“On every level it’s been a profitable experience,” says the band’s leader Rollo Armstrong. He put out Faithless’s first album on his own label in 1996 and remembers the thrill of selling 16 copies in the first week. Subsequently the band signed to SonyBMG and clocked up a solid run of top 10 albums but then progress stuttered. Their last album for Sony, in 2006, reached a lowly number 30.

Major labels, says Armstrong, “can totally ruin your life, but they can also speed everything up, put everything in fast-forward. To see a major label swing into action is still quite an impressive sight.” The downside is the danger of being neglected. “There’s only a certain time span, a certain window of opportunity for your record to do really well, and if doesn’t happen in that time then they’ve got a lot of other records on their schedule.”

The Dance is Faithless’s first post-Sony album. Although Faithless didn’t copy In Rainbows’ honesty-box payment scheme, Radiohead’s example was fundamental to the band’s decision not to seek another record deal. “I remember thinking, we’re not as big as Radiohead but we’re big enough to do what they’ve done. We have a big enough fanbase, we can tour places, we sell enough records that we can really control our own destiny.”

Indeed, Armstrong estimates the band will earn more from The Dance than any of their earlier albums. At a major label, a top act gets about a quarter of the price of each album in royalties and publishing rights (after repaying their advance). This time around, Faithless get everything bar the retailers’ cut.

In the UK, The Dance is being sold exclusively for a year by iTunes and Tesco. Fiat paid for their latest single’s video and have named a limited run of cars after the song. Music snobs deride Tesco CD purchasers as mindless consumers reaching automatically for the nearest Susan Boyle; a Fiat midrange saloon is a long way from hipsville. Armstrong, however, is unrepentant. “I never want to compromise the music, but once it’s made I want everyone to hear it, because obviously I think it’s brilliant. I’ve always had that philosophy: use every opportunity to get your music to people.”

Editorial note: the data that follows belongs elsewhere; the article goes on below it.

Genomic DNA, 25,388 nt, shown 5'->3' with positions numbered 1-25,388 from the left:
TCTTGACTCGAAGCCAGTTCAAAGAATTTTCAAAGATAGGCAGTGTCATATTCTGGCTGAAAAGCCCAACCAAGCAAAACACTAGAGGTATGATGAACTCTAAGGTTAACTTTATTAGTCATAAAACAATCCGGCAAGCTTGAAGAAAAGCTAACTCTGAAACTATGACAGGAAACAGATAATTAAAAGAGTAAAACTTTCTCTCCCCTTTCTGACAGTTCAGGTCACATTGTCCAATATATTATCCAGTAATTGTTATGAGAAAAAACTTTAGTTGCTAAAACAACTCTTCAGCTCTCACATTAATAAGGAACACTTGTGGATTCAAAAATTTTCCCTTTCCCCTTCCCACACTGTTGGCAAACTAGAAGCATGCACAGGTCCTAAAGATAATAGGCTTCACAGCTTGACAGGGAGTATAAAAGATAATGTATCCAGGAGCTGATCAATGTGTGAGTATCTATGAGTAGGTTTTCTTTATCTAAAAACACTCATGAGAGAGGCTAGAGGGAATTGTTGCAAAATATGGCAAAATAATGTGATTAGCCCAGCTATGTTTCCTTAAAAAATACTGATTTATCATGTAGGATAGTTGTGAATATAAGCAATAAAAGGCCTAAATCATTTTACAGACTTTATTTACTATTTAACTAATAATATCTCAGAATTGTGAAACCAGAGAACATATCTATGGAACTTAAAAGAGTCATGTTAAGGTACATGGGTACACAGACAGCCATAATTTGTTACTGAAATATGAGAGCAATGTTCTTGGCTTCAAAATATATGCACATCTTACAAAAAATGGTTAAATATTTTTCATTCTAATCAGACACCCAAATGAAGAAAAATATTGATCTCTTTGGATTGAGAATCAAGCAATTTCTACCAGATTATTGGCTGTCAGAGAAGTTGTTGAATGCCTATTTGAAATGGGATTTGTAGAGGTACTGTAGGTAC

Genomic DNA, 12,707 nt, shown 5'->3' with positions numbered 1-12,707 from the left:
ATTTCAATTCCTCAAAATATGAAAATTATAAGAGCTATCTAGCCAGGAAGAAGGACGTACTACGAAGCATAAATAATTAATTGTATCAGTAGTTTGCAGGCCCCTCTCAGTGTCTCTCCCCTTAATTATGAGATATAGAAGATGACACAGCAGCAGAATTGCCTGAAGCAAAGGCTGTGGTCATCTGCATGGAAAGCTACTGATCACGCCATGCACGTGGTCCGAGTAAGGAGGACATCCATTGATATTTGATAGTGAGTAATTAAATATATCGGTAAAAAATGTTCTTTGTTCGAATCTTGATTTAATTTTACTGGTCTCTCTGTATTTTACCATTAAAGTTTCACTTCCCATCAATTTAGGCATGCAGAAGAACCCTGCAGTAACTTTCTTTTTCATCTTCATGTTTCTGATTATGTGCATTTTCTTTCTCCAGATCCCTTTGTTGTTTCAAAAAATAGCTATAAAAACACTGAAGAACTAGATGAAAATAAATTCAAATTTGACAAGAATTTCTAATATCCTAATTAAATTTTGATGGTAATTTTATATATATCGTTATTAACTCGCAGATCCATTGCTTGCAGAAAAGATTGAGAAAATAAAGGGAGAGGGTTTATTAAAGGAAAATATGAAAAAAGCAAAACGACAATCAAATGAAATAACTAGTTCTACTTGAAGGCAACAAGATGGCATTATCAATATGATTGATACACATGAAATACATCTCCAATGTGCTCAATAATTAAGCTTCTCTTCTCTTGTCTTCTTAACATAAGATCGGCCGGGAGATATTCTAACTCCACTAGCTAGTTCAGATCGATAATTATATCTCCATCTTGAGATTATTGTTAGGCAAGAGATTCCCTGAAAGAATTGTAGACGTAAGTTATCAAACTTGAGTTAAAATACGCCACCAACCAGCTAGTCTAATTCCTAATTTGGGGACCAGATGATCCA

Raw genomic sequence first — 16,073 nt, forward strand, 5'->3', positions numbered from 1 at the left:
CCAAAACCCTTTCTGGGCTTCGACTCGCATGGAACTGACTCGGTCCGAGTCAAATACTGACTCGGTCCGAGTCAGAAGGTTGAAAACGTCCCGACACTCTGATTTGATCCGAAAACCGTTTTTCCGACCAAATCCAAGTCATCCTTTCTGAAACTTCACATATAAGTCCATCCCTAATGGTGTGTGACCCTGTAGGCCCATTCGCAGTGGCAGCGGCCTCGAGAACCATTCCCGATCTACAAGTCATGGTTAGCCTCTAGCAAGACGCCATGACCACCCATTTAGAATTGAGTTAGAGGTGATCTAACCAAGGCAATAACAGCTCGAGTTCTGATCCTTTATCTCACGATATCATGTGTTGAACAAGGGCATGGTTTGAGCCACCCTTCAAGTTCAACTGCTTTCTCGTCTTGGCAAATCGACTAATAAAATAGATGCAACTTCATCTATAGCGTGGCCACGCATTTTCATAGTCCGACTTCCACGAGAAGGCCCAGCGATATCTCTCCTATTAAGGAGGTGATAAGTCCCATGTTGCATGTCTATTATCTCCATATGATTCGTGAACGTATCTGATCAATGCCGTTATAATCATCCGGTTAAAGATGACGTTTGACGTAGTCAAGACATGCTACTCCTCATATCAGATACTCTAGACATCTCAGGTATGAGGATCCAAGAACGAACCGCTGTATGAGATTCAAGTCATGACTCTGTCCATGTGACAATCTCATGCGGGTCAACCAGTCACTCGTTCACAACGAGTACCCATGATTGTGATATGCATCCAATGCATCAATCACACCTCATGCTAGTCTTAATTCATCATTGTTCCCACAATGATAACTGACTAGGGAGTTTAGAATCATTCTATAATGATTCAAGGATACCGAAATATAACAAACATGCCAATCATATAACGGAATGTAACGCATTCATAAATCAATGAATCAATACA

It’s one thing for established bands like Faithless to cut themselves adrift from the record label system but quite another for a new band. “It’s still very early days,” says Message, “and people can rightly level the criticism, ‘Well it’s alright for Radiohead to do it, but what about the little bands?’.”

It’s early evening at Glastonbury and we’re off to see a group he’s invested in, Band of Skulls. They’re a three-piece outfit from Southampton playing on one of the smaller stages on the festival’s sprawling site. Positioning himself towards the back of the marquee Message sparks up a cigarette and nods along to the music. He spends as much time observing the audience as the band.

It’s an encouraging sight. The tent is packed with fans punching the air and jumping along to the Band of Skulls’ hard rock. “It’s all very new to us, but sing along if you know it,” says the singer diffidently. The punters oblige. Less diffident when it comes to playing their instruments, the trio end with a cataclysmic guitar-and-drum finale.